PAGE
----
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Nautilus embryo video

Tintenfisch

Architeuthis
Staff member
Moderator
Joined
Nov 19, 2002
Messages
2,104
Hi everyone,

Received the email below this morning, via the ceph research mailing list, and thought it might interest some folks here, too.

- - -

Over the years (decades!), we’ve published several papers on the collecting, husbandry and breeding of chambered nautilus. I now want to augment those papers with some of the video and photo assets that we have accumulated during fieldwork, and especially some of the images of the nautilus embryos in the aquarium. I have posted a 3-minute video on our “Nautilus Breeding Program” on YouTube.

I omitted some of the details on how we set the traps and the trap design (the trap in the video is not our design and was very inefficient). Even though these details are published, I felt it would be best not to reveal everything in a YouTube video.

The late Dr. John Arnold gave me photos that he took of our nautilus embryos. I don’t recall that he ever published them so I have included them in the YouTube video. IMO they are really fascinating images.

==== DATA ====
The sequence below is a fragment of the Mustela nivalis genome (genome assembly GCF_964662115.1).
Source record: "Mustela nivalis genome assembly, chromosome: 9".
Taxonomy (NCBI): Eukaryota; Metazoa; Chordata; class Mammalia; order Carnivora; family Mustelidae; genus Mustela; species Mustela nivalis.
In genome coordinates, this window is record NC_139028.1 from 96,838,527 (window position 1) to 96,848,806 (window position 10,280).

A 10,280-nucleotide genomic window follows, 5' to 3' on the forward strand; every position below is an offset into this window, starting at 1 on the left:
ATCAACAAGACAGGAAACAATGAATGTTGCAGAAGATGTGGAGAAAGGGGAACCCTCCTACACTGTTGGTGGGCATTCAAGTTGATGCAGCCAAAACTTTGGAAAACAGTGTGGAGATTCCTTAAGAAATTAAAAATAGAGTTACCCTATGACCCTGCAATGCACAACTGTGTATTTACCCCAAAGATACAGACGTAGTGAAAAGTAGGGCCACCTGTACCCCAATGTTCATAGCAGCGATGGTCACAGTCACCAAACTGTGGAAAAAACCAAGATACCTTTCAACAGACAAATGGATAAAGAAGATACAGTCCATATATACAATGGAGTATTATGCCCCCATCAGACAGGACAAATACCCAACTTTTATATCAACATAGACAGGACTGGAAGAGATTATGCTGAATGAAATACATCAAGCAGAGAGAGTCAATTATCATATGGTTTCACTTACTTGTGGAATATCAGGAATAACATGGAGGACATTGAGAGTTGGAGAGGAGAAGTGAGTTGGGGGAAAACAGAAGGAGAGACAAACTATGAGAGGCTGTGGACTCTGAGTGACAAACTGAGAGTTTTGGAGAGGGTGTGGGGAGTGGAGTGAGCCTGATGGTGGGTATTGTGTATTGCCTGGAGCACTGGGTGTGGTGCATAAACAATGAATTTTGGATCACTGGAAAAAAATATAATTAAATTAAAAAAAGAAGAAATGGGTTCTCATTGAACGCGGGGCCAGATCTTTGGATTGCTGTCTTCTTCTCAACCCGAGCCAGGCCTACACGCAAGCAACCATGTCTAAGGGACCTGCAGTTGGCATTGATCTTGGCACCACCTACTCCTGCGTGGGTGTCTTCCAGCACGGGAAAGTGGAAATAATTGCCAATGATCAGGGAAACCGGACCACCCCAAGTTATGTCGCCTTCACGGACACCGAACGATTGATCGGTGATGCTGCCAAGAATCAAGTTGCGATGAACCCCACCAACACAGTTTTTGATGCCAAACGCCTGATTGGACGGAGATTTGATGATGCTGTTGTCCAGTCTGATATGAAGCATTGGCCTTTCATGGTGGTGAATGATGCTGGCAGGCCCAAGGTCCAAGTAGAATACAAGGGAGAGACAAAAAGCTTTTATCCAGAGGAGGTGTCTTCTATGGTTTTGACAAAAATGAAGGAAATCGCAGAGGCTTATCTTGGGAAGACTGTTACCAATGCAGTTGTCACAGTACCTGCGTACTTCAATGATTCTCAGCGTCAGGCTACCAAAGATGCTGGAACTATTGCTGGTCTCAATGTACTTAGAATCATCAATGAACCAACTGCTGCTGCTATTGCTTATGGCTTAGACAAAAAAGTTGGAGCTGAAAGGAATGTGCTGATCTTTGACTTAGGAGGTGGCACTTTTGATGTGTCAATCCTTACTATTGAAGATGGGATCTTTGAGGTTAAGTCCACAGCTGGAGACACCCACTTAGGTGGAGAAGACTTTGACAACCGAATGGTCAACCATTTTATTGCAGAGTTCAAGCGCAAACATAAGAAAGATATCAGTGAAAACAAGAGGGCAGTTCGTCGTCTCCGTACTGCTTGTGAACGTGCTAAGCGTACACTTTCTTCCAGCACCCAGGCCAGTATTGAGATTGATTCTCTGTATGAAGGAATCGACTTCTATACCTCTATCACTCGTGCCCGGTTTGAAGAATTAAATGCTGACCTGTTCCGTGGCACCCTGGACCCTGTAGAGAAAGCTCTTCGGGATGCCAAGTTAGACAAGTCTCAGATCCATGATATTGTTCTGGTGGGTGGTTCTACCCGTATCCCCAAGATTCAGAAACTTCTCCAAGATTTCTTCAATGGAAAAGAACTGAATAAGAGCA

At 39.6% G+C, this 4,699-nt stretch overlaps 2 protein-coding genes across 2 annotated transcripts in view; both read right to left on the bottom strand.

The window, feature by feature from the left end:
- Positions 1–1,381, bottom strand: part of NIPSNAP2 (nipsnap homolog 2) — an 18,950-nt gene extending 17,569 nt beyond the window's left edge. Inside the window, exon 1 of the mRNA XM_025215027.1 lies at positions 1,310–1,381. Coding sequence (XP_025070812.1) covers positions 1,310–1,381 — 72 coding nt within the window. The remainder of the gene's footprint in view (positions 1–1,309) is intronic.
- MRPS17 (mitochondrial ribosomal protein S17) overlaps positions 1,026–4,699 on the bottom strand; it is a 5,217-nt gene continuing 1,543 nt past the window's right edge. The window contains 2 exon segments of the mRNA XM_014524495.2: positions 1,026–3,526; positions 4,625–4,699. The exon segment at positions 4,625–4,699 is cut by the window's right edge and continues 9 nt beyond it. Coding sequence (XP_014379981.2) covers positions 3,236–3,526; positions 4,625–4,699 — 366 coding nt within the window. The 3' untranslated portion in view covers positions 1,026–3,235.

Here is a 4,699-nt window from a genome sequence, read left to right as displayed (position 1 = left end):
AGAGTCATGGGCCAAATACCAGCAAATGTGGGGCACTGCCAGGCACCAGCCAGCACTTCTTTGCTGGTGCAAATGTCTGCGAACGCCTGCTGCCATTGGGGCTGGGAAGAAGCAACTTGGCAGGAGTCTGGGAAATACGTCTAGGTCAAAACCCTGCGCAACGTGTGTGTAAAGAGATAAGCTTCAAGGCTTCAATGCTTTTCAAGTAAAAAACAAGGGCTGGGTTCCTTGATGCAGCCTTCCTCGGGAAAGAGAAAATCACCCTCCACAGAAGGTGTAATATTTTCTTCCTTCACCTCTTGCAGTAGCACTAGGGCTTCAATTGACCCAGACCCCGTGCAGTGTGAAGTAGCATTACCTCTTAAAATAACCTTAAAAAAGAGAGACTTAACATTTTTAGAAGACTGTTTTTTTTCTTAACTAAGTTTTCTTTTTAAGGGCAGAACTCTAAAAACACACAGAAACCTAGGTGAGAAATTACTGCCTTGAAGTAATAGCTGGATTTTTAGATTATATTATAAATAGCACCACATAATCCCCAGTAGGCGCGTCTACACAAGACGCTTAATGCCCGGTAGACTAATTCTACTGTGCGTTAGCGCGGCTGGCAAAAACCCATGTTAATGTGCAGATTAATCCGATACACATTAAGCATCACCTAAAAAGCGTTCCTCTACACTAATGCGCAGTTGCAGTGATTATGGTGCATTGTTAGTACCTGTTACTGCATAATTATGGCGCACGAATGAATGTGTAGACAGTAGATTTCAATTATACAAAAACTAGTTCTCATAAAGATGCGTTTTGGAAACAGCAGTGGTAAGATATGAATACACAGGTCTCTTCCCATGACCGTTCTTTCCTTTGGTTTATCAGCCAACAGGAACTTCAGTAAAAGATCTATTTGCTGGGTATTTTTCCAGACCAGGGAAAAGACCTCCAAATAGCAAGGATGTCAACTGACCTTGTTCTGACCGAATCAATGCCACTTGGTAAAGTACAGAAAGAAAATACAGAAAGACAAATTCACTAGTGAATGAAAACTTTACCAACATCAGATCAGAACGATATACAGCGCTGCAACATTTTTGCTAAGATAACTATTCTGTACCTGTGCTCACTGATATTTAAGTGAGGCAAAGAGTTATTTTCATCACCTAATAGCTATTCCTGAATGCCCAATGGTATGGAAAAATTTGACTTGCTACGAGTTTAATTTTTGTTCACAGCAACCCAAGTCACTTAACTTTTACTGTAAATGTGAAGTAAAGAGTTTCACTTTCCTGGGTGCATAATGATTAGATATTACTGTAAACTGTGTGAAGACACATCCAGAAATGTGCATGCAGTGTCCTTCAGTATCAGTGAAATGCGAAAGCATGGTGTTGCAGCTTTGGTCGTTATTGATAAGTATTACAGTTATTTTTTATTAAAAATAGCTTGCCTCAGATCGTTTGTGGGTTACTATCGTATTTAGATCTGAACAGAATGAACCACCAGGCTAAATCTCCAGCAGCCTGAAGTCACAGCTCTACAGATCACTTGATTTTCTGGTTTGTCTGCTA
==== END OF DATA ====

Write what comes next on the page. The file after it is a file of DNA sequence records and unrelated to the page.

I have also included video of one living embryo taken over a three-month period. What amazed me is that cutting open the egg capsule did not kill the embryo. It survived right up to hatching (although it literally fell out of the egg capsule that was cut open). This suggests to me that opening younger egg capsules and tracking their development could yield a more complete video/photo record of embryonic development. Better yet, this should be done with higher resolution cameras and lenses than I had available back in the 1990’s.

For the “cephalopodites” on this list, here is another link to a video of a squid egg “raft” that we encountered on the Great Barrier Reef back in 1996. I recently posted that video on YouTube as well.

Aloha

Bruce
BRUCE CARLSON, Science Officer, Emeritus, Georgia Aquarium
 

SteveM

Blue Ring
Registered
Joined
Jun 13, 2011
Messages
40
Thanks Tintenfisch, and thanks TONMO, it's a privilege to see these images. Carlson et al's work with reproduction and embryology at Waikiki Aquarium holds a prominent place in the Nautilus literature.
 
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